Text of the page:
...and monkfish liver, salmon roe, and deep-fried mackerel bones among other sashimi. The dinner lasted hours due to the many steps of preparation and gawking, but the time flew by.
The dinner began with the live lobster being ushered to the table on an enormous platter, a step I imagine that exists as proof of freshness. After we each held the flailing lobsters to get the obligatory "I'm going to eat this!" photo, they were swept back to the kitchen to be prepared as sashimi. The chef, Ken Zaburo (the restaurant's namesake), let me back in the kitchen to see the action.
The lobster's tail is expertly severed, the remainder of the lobster placed on a platter of crushed ice. The meat of the tail is removed from the shell using a knife and kitchen shears, then sliced into thin slices for serving.
The lobster sashimi is plated behind the still moving lobster, as even though the lobsters are dead when their tails are removed, their muscles continue to spasm. The taste was clean, while the texture was chewy, crunchy, and only the slightest bit rubbery.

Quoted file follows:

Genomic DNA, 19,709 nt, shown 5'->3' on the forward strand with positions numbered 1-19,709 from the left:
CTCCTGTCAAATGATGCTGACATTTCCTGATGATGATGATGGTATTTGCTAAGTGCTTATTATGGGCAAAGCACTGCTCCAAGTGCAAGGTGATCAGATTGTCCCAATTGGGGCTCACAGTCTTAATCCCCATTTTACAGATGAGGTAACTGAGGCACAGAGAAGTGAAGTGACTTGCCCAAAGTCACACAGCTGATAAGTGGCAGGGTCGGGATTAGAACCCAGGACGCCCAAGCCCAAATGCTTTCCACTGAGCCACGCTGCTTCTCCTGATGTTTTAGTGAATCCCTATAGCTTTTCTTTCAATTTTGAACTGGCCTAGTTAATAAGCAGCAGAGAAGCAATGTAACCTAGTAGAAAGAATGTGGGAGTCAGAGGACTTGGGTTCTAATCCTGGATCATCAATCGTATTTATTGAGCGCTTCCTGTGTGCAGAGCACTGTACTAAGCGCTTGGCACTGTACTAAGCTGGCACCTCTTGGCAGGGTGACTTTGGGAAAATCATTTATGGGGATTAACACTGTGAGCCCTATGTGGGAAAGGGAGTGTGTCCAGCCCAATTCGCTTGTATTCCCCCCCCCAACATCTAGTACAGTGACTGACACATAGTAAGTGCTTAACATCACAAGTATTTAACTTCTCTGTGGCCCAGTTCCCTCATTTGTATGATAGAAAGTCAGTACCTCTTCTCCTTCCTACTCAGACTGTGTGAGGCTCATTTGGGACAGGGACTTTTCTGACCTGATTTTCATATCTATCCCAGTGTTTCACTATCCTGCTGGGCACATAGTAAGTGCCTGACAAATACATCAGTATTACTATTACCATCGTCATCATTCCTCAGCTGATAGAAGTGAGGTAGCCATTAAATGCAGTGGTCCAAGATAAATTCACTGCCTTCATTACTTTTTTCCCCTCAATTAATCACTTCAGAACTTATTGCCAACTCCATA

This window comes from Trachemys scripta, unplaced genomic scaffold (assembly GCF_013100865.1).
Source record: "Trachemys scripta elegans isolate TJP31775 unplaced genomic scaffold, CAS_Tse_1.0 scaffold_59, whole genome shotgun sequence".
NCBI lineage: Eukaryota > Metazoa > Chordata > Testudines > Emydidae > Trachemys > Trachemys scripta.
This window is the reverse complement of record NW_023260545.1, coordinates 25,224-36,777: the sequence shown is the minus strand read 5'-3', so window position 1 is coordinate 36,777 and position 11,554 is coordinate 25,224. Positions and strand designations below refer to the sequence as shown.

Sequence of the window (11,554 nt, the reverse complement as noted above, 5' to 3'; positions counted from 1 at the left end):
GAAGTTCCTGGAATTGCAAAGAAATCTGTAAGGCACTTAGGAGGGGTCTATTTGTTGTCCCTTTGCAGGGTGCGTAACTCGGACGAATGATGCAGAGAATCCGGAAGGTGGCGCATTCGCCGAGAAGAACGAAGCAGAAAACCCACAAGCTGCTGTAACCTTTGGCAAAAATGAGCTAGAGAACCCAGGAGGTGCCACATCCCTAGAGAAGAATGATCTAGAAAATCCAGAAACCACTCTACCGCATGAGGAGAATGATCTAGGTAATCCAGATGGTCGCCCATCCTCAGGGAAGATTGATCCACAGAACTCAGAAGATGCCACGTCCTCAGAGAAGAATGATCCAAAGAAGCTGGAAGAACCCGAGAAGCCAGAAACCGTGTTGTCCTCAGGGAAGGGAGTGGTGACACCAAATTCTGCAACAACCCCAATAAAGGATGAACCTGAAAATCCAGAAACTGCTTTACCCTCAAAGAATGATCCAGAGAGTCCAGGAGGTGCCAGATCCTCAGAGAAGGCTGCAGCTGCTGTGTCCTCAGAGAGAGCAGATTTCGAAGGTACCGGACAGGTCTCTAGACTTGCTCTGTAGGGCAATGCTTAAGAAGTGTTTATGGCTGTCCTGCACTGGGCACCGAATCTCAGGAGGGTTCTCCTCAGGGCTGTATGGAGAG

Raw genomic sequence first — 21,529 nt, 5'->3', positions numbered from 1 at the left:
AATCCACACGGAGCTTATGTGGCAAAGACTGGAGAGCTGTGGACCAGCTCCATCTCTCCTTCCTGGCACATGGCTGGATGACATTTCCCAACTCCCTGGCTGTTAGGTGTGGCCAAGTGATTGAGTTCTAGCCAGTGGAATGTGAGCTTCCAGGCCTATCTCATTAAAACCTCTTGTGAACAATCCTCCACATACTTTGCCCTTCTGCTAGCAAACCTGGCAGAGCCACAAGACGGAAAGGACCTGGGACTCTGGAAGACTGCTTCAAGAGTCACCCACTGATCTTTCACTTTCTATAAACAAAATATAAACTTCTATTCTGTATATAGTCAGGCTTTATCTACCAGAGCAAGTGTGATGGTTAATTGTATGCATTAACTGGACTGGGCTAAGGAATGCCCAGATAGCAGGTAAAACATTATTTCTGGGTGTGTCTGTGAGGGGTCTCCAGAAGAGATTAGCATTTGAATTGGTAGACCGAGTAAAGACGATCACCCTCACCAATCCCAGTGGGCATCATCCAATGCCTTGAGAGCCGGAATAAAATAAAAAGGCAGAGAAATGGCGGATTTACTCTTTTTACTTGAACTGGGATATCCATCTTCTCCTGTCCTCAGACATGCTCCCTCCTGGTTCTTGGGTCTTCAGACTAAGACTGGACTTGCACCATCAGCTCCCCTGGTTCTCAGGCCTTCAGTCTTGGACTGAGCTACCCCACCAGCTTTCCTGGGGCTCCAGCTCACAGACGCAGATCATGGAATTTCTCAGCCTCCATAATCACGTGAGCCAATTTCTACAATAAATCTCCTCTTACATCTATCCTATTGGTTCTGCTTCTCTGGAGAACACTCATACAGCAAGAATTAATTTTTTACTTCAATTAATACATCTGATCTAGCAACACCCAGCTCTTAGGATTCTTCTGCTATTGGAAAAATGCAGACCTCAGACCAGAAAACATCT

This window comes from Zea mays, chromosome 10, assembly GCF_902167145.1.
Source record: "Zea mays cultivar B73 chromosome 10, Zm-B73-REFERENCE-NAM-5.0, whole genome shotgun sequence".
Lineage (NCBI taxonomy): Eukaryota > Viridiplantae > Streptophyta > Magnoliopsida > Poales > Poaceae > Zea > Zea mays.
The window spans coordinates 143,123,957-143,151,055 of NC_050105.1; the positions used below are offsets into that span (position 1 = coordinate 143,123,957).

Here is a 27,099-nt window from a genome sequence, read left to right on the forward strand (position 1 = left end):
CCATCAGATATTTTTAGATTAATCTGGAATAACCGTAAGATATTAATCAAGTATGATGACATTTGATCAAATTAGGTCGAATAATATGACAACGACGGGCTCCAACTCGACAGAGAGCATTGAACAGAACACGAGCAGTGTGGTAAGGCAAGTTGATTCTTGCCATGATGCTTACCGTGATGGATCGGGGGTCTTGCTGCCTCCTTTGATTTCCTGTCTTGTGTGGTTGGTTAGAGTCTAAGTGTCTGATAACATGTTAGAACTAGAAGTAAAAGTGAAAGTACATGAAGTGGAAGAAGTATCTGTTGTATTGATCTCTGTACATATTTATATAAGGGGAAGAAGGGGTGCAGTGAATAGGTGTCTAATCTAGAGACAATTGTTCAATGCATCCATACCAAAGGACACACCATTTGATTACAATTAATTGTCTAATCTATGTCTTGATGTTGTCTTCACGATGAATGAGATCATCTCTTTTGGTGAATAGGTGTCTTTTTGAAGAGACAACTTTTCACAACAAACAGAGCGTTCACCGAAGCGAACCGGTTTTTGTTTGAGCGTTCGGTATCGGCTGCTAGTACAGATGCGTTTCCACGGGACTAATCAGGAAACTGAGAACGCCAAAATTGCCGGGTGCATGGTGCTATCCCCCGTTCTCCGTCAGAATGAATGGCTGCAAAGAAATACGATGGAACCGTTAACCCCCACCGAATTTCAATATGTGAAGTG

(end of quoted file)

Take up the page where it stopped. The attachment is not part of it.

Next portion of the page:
The now half-eaten lobsters were once again whisked back to the kitchen for the final preparation step of our lobster dinner, returning cooked and drenched in butter over a large bed of flat noodles.
By this final course, I was absolutely stuffed as it was after we tackled a large platter of various sashimi, including the deep-fried mackerel bones and monkfish liver. The mackerel bone tasted like a kettle cooked potato chip, and the liver was silky in texture and not too fishy. I would have had more, but visions of the monkfish on display at Pike's Place Market kept my chopsticks away.
The experience was phenomenal--beyond delicious and memorable. Next time? Kobe beef sashimi. Who's hungry?